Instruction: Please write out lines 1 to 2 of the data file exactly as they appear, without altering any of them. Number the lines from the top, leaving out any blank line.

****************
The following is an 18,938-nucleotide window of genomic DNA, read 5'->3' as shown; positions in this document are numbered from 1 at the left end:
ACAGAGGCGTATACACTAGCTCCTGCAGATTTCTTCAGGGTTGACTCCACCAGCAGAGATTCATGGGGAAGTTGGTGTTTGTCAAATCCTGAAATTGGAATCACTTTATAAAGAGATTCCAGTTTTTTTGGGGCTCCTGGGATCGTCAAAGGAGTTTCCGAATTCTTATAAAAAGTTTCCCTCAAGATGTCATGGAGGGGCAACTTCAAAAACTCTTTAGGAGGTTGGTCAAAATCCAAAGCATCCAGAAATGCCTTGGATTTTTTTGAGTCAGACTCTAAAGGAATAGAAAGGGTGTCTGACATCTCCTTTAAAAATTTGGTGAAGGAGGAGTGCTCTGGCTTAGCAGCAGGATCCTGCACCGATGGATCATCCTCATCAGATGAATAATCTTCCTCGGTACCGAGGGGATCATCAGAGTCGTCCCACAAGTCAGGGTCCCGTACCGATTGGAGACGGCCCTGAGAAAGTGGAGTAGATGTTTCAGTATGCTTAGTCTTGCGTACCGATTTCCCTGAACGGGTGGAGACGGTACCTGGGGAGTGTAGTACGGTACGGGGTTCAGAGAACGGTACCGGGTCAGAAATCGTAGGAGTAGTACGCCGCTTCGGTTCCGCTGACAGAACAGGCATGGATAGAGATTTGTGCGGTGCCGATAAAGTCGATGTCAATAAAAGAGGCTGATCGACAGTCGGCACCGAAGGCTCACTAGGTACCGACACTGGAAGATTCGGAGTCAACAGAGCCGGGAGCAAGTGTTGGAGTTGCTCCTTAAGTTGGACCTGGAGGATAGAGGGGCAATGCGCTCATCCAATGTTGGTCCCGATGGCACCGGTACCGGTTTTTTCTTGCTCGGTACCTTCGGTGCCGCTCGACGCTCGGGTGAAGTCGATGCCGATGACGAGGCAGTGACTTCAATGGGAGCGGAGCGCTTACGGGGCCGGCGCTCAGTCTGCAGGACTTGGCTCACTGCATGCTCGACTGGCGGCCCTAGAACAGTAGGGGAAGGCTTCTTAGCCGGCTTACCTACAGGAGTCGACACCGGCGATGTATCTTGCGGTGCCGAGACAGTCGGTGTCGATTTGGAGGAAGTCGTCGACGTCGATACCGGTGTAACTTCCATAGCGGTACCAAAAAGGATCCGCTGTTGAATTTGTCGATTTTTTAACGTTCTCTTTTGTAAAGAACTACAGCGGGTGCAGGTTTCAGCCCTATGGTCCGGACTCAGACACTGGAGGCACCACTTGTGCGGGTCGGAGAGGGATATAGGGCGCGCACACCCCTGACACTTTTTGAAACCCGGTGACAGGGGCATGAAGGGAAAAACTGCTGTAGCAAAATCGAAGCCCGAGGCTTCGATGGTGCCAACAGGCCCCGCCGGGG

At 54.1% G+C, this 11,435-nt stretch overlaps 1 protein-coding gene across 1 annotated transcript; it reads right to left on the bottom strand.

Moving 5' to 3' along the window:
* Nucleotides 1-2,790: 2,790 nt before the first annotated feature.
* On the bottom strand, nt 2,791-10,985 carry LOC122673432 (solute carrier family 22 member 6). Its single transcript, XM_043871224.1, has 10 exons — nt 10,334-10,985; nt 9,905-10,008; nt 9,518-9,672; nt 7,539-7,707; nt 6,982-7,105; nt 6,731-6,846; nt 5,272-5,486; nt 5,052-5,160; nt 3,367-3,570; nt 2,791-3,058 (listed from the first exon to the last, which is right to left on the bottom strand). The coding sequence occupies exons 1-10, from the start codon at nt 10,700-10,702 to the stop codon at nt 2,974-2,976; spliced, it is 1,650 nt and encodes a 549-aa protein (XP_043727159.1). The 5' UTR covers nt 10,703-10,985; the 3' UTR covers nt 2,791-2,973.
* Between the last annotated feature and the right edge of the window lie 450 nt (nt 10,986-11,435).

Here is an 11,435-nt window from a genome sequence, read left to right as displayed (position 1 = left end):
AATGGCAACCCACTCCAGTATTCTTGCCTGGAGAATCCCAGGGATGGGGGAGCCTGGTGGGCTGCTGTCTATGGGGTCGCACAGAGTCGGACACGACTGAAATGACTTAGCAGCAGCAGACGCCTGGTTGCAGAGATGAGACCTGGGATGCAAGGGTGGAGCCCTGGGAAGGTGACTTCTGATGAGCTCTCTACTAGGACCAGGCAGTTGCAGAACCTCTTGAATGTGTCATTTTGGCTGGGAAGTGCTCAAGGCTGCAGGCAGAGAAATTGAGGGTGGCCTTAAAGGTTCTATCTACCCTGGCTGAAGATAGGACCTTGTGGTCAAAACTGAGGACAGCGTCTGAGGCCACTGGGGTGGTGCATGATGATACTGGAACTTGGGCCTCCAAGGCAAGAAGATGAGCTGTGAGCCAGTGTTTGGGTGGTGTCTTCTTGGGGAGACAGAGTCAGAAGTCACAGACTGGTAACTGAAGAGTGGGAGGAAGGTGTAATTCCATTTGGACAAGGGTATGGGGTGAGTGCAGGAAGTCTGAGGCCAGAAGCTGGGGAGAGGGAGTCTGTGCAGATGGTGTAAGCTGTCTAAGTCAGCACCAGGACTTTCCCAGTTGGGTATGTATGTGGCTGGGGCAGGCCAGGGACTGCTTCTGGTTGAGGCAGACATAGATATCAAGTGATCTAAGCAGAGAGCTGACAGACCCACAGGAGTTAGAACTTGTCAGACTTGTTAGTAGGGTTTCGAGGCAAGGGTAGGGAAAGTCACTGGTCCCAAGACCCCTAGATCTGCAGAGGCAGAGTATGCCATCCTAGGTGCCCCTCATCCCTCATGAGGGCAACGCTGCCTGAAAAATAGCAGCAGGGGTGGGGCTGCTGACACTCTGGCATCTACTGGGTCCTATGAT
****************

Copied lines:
The following is an 18,938-nucleotide window of genomic DNA, read 5'->3' as shown; positions in this document are numbered from 1 at the left end:
ACAGAGGCGTATACACTAGCTCCTGCAGATTTCTTCAGGGTTGACTCCACCAGCAGAGATTCATGGGGAAGTTGGTGTTTGTCAAATCCTGAAATTGGAATCACTTTATAAAGAGATTCCAGTTTTTTTGGGGCTCCTGGGATCGTCAAAGGAGTTTCCGAATTCTTATAAAAAGTTTCCCTCAAGATGTCATGGAGGGGCAACTTCAAAAACTCTTTAGGAGGTTGGTCAAAATCCAAAGCATCCAGAAATGCCTTGGATTTTTTTGAGTCAGACTCTAAAGGAATAGAAAGGGTGTCTGACATCTCCTTTAAAAATTTGGTGAAGGAGGAGTGCTCTGGCTTAGCAGCAGGATCCTGCACCGATGGATCATCCTCATCAGATGAATAATCTTCCTCGGTACCGAGGGGATCATCAGAGTCGTCCCACAAGTCAGGGTCCCGTACCGATTGGAGACGGCCCTGAGAAAGTGGAGTAGATGTTTCAGTATGCTTAGTCTTGCGTACCGATTTCCCTGAACGGGTGGAGACGGTACCTGGGGAGTGTAGTACGGTACGGGGTTCAGAGAACGGTACCGGGTCAGAAATCGTAGGAGTAGTACGCCGCTTCGGTTCCGCTGACAGAACAGGCATGGATAGAGATTTGTGCGGTGCCGATAAAGTCGATGTCAATAAAAGAGGCTGATCGACAGTCGGCACCGAAGGCTCACTAGGTACCGACACTGGAAGATTCGGAGTCAACAGAGCCGGGAGCAAGTGTTGGAGTTGCTCCTTAAGTTGGACCTGGAGGATAGAGGGGCAATGCGCTCATCCAATGTTGGTCCCGATGGCACCGGTACCGGTTTTTTCTTGCTCGGTACCTTCGGTGCCGCTCGACGCTCGGGTGAAGTCGATGCCGATGACGAGGCAGTGACTTCAATGGGAGCGGAGCGCTTACGGGGCCGGCGCTCAGTCTGCAGGACTTGGCTCACTGCATGCTCGACTGGCGGCCCTAGAACAGTAGGGGAAGGCTTCTTAGCCGGCTTACCTACAGGAGTCGACACCGGCGATGTATCTTGCGGTGCCGAGACAGTCGGTGTCGATTTGGAGGAAGTCGTCGACGTCGATACCGGTGTAACTTCCATAGCGGTACCAAAAAGGATCCGCTGTTGAATTTGTCGATTTTTTAACGTTCTCTTTTGTAAAGAACTACAGCGGGTGCAGGTTTCAGCCCTATGGTCCGGACTCAGACACTGGAGGCACCACTTGTGCGGGTCGGAGAGGGATATAGGGCGCGCACACCCCTGACACTTTTTGAAACCCGGTGACAGGGGCATGAAGGGAAAAACTGCTGTAGCAAAATCGAAGCCCGAGGCTTCGATGGTGCCAACAGGCCCCGCCGGGG